It is fair to say that we don't immediately associate wealth management with millennials, but that doesn't mean younger professionals aren't interested in learning more about money. In fact, when Dani Pascarella landed a high-paying job on Wall Street during the Great Recession, she soon discovered that her peers, drowning in debt and living paycheck-to-paycheck, were in fact interested in money management.
The constant requests from friends for information led Pascarella and her co-founder Korrie Martinez to launch Invibed, a fintech company that provides financial education and early stage Wealth Coaching to young professionals.
Within the past year, the pair has been accepted into an accelerator at New York University's Steinhardt School of Culture, Education and Human Development due in part to the solid advice they give millennial professionals on wealth creation and management. But Pascarella and Martinez caution early-stage founders that too much good advice can be more harmful than helpful.
Project Entrepreneur: What inspired you to start your business?
Pascarella: I graduated in 2009 during the recession. While I lucked out with a high-paying Wall Street job, most of my friends were drowning in debt and living paycheck-to-paycheck; I got a lot of invitations to go out for coffee and answer questions about money! I was totally flattered, but also kind of frustrated. Why wasn't there a better option for young people to get the financial education and advice they needed to successfully manage their money?
That's when I decided to quit my job and start a company that offered quality and affordable financial planning for my friends and other 20- and 30-somethings.
What's been the biggest challenge you've faced so far?
Martinez: Not knowing which decisions will benefit our business and which will slow growth is challenging. We're constantly approached with advice and recommendations from everyone we meet. Navigating through information overload, knowing when to pivot and when to keep course is definitely difficult at times.
My advice is to stay true to yourself, but don't hold on to an idea just to justify the work that has been put into it. Sometimes you'll be wrong. Sometimes others will be right. You're not perfect, but not everyone you meet is an expert in what you're doing, so stay objective and always consider the source.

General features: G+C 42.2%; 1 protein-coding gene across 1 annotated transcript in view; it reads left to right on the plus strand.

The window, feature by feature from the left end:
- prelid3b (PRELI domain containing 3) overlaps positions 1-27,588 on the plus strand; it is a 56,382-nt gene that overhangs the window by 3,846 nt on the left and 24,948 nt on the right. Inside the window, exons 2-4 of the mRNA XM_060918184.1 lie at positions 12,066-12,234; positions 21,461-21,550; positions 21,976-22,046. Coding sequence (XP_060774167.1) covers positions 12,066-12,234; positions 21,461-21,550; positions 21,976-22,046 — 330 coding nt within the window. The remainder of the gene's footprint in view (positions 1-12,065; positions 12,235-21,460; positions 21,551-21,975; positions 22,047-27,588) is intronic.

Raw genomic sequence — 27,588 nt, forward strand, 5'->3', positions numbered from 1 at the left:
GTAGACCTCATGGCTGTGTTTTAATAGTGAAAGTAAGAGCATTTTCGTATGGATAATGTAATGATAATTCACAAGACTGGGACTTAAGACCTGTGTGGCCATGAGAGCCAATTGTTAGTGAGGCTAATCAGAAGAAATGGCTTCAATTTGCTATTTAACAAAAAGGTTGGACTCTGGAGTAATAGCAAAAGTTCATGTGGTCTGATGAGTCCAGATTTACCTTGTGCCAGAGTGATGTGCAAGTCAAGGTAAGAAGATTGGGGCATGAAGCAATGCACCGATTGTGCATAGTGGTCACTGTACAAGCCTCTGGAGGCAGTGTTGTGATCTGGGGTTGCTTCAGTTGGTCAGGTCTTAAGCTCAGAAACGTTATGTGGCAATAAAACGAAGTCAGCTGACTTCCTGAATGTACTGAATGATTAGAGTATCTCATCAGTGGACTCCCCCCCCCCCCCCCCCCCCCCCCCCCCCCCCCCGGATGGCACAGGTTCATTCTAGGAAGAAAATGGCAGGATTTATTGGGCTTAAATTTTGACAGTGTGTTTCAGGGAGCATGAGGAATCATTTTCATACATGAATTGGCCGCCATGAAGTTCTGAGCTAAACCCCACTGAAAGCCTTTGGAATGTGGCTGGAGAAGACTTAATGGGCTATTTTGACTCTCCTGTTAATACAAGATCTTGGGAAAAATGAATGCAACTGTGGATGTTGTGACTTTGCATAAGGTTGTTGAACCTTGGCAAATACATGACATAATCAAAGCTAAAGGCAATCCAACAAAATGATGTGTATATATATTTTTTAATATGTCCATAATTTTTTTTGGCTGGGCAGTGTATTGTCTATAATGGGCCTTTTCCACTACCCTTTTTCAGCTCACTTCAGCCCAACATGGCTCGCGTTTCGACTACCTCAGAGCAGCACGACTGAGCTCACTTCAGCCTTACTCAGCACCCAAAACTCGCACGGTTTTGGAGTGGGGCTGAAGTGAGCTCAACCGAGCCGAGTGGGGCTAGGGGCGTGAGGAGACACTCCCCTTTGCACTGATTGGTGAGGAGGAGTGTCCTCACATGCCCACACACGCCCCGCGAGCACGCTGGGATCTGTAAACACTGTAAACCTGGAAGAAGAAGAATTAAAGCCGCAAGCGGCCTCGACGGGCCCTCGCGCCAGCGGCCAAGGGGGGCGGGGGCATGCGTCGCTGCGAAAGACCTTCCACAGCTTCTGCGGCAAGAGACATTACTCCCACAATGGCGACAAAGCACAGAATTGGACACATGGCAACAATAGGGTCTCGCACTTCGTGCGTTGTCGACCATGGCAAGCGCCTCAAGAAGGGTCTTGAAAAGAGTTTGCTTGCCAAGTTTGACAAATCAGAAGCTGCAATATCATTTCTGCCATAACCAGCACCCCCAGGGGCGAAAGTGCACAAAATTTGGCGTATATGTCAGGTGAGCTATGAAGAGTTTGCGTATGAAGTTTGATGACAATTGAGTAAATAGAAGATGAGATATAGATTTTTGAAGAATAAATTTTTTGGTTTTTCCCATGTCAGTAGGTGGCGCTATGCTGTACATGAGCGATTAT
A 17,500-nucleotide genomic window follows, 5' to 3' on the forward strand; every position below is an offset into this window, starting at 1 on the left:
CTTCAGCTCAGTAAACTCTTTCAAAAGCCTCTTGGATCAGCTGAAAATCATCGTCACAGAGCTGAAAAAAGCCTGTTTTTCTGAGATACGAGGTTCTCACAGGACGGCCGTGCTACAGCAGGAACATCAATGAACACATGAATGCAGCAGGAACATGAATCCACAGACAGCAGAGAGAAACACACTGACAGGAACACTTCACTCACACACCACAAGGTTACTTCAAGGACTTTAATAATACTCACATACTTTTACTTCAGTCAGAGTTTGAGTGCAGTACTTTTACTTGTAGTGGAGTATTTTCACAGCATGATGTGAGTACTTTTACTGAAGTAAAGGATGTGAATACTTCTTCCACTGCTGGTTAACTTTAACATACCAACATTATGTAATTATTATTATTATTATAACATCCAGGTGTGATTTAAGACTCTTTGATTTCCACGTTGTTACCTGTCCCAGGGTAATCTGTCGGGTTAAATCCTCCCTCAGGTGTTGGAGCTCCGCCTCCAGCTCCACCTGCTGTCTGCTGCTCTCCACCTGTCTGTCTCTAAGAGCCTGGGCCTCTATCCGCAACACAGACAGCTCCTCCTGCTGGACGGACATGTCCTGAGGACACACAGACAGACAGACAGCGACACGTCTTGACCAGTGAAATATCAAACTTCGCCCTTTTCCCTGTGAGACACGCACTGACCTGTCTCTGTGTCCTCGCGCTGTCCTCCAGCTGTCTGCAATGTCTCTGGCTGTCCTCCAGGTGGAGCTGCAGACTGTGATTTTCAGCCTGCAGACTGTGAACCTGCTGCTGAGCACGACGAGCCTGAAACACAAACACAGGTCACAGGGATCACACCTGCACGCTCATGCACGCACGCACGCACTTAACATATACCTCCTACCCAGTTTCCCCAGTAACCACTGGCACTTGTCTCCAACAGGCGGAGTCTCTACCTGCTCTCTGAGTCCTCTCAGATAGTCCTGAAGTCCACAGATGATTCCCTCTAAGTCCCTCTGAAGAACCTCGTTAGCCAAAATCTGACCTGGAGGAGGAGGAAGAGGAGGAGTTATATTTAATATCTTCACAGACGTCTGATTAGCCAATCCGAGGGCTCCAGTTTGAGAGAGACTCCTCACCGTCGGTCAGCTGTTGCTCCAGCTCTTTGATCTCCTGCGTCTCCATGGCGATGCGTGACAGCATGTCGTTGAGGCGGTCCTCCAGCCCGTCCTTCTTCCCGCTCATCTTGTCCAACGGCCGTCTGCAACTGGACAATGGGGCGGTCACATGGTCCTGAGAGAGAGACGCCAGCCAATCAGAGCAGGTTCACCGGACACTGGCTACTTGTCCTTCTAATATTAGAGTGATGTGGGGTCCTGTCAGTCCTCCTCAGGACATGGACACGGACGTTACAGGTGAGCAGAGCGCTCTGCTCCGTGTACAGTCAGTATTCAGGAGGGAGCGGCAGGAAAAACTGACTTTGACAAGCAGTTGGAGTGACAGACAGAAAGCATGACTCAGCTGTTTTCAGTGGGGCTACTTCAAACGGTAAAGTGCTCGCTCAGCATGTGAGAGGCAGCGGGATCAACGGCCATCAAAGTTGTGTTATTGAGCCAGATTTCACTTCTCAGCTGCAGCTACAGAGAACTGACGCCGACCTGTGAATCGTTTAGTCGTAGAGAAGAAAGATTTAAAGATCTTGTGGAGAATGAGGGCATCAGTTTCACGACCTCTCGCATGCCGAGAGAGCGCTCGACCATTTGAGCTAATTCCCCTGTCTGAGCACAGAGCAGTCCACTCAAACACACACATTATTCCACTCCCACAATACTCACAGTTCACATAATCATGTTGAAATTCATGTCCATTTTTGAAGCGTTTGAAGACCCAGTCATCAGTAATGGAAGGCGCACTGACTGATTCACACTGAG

What's been the greatest reward?
Pascarella: Our clients are making huge progress with their finances and every time I get an email or read a Facebook review with newfound confidence or excitement about money, I know the hard work is worth it.
What is the biggest thing you'd like to see changed in your industry, and how are you working toward making that change happen?
Pascarella: Right now a huge gap exists: we need more options in the personal finance space. There are big financial institutions going after wealthy individuals and then [there are] these pretty generic finance apps that just want downloads.
For everyone else-those who need more than a one-size-fits-all budgeting tool but don't have tens of thousands of dollars in liquid assets--there needs to be a place where you can get quality financial education and advice. That's what we're building at InVibed with our Wealth Coaching program.
Who or what motivates you to keep going, even when things get tough?
Martinez: Our entire team really believes in the mission of InVibed, which makes tough moments easier. When that's not enough, we lean on each other. We're a small team, but we're all really good friends. If one of us is having a bad day or feels overwhelmed, someone else will pick up the slack or give some motivational words to lift that person up.
Can you provide a few updates on what's new with your business since you attended the Project Entrepreneur Intensive in April 2017?
Pascarella: InVibed has had big changes and accomplishments since PE Intensive. Probably the most noteworthy update is that we switched to a subscription model so our clients can now work with us for just $39/month. Our biggest accomplishments were being featured on CNN Money and being accepted into NYU Steinhardt's EdTech Accelerator powered by StartEd (which a fellow member of the PE Intensive 2017 class told us about).
What's one piece of advice you'd give to another entrepreneur just starting out?
Martinez: Success can be glamorous, but startup life is definitely not. You need to be prepared emotionally, physically and financially to start a company full time. Your personal life is going to come second a lot, you're not going to get too many days off, and you'll often sacrifice paying yourself to keep the business operating. Make sure you're ready and 100 percent passionate about what you're doing before you commit.